When people think green IT, they think about technologies such as virtualization. But one Linux proponent claims that Open Source software such as Linux is even more key to green IT -- and she has plenty of good points, even if some of them are stretches.
Tina Gasperson, in Datamation, argues that open source software is vitally important to greening IT. How green is open source software, she asks, and then answers her question:
Pretty green, if you ask me. In fact, companies that already use open source software are well on the way to greening their IT departments.
Her first reason: "Open source lives in cloud." She says that open source software is generally distributed via download, and that the documentation for it is electronic as well. She says:
Open source software documentation, if it even exists, is almost always online or distributed inside the program, and almost never printed into an actual book, meaning even more trees get to live and no plastics were killed in the making of your favorite Linux distribution or Microsoft Office replacement. Because open source software lives mostly in the cloud, fuel costs could decrease dramatically since downloading eliminates fighting traffic to get to Best Buy. Not only that, but it eliminates daily UPS shipments.
Next, she claims that open source software uses power more efficiently than does commercial software. I'm not sure that I completely buy into this, but some of her points here are true, notably that open source software can typically run on less powerful hardware than commercial software. That means that you can keep your servers and computers longer, and that you can use recycled equipment instead of buying new equipment, which is certainly a green technique.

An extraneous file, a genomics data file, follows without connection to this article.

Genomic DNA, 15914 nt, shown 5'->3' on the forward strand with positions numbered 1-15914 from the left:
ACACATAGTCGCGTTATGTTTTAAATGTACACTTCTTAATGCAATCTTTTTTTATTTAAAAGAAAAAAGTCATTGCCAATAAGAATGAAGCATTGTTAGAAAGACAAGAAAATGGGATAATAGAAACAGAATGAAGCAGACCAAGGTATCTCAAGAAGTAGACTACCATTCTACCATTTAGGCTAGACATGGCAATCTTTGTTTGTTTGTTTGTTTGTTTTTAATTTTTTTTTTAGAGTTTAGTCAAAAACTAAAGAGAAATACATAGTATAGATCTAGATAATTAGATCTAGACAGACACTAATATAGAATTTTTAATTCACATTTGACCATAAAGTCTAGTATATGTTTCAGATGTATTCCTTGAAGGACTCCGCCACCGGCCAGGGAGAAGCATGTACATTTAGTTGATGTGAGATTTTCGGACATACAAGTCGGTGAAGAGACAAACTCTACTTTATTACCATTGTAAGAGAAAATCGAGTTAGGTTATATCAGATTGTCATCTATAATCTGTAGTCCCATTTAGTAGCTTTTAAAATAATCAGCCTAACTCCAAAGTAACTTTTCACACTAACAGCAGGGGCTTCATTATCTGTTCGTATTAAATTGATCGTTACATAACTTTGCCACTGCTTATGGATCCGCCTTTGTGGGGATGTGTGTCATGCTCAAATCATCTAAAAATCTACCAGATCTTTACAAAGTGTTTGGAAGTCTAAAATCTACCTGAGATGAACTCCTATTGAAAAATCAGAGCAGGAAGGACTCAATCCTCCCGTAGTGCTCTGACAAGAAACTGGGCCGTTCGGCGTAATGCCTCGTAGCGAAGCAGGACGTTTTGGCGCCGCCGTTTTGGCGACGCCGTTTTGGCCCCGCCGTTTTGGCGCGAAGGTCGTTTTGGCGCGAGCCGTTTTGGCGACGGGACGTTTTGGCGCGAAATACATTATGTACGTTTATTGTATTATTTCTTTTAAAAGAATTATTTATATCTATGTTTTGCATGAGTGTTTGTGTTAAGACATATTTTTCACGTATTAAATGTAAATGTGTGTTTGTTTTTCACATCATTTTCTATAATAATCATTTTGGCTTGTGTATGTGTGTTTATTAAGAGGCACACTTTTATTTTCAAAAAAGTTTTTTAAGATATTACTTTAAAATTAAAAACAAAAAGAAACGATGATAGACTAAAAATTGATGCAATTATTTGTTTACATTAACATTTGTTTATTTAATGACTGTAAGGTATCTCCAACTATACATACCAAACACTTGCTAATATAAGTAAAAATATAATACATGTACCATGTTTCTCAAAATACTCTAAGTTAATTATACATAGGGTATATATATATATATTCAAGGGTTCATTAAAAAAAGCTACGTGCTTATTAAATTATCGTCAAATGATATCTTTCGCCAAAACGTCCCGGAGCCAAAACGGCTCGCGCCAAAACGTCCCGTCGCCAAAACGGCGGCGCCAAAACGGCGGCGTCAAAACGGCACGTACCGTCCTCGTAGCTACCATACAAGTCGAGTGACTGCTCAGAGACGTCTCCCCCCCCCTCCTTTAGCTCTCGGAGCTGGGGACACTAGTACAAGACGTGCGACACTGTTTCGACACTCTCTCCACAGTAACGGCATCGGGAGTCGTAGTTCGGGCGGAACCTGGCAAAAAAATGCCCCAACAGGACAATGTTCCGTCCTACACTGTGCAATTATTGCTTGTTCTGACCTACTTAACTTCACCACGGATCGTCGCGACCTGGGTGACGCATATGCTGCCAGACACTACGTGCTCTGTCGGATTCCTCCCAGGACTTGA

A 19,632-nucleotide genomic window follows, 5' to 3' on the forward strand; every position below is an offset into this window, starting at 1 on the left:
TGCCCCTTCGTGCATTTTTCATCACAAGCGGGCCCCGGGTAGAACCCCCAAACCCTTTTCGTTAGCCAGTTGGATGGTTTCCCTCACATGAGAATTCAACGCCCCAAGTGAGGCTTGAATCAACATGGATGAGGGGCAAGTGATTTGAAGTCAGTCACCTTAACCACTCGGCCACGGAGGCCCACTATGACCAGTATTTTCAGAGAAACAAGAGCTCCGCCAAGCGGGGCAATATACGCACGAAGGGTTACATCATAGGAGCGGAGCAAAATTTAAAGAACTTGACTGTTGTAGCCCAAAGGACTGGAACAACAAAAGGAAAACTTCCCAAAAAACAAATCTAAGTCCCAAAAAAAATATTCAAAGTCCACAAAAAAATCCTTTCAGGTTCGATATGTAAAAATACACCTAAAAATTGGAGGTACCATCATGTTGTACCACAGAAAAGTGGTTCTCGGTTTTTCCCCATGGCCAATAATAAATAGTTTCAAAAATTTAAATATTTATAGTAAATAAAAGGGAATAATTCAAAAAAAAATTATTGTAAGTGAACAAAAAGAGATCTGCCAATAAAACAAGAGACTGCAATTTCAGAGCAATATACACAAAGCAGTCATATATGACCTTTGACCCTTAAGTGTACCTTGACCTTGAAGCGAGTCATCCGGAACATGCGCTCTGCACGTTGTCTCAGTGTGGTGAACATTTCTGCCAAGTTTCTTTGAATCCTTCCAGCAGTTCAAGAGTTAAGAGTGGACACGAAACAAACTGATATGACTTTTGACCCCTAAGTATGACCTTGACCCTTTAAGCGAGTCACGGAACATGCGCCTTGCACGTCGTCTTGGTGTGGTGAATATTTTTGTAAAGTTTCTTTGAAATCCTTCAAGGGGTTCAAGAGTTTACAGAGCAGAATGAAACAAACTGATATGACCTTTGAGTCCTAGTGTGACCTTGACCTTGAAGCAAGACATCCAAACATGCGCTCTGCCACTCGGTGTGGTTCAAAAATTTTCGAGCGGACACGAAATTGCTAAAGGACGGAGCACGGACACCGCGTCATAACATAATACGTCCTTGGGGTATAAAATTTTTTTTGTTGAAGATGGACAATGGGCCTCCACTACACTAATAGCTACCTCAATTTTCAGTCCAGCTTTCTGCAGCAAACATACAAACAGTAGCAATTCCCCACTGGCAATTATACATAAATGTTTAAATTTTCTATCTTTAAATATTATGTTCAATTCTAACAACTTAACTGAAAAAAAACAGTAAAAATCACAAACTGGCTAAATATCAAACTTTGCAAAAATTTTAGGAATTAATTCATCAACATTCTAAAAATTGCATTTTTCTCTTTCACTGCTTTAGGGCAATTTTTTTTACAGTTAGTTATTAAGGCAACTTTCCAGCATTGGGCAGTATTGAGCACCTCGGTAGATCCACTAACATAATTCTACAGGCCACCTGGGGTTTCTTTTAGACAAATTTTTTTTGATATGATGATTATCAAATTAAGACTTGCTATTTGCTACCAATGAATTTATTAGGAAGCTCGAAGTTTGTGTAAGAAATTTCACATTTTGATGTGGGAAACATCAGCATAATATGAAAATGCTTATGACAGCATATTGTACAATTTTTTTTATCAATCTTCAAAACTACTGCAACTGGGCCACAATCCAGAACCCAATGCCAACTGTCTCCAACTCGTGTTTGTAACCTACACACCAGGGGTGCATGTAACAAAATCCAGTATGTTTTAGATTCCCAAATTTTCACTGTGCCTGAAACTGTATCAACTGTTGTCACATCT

Her next point is somewhat debatable as well:
Open source software is developed organically by people, not by corporate entities, which means those people are writing software right where they're at. Because open source software development lends itself to telecommuting, developers don't need a special commute, a special office, or even special clothes to create open source software. And even if they do all those things already because they have a "real job" at a corporate software development company, they only have to do it once.
There are certainly a number of open source developers that are corporate entities, so this argument doesn't quite stand up. She also argues, tongue firmly planted in cheek, I assume, that because open source software leads to fewer lawyers, it's greener, for among other reasons, "Do you know how many natural resources it takes to manufacture a three-piece suit like lawyers wear?"
Will moving to Linux and other open source software immediately green your IT? Certainly not. But using it as part of an overall Green IT strategy makes plenty of sense.
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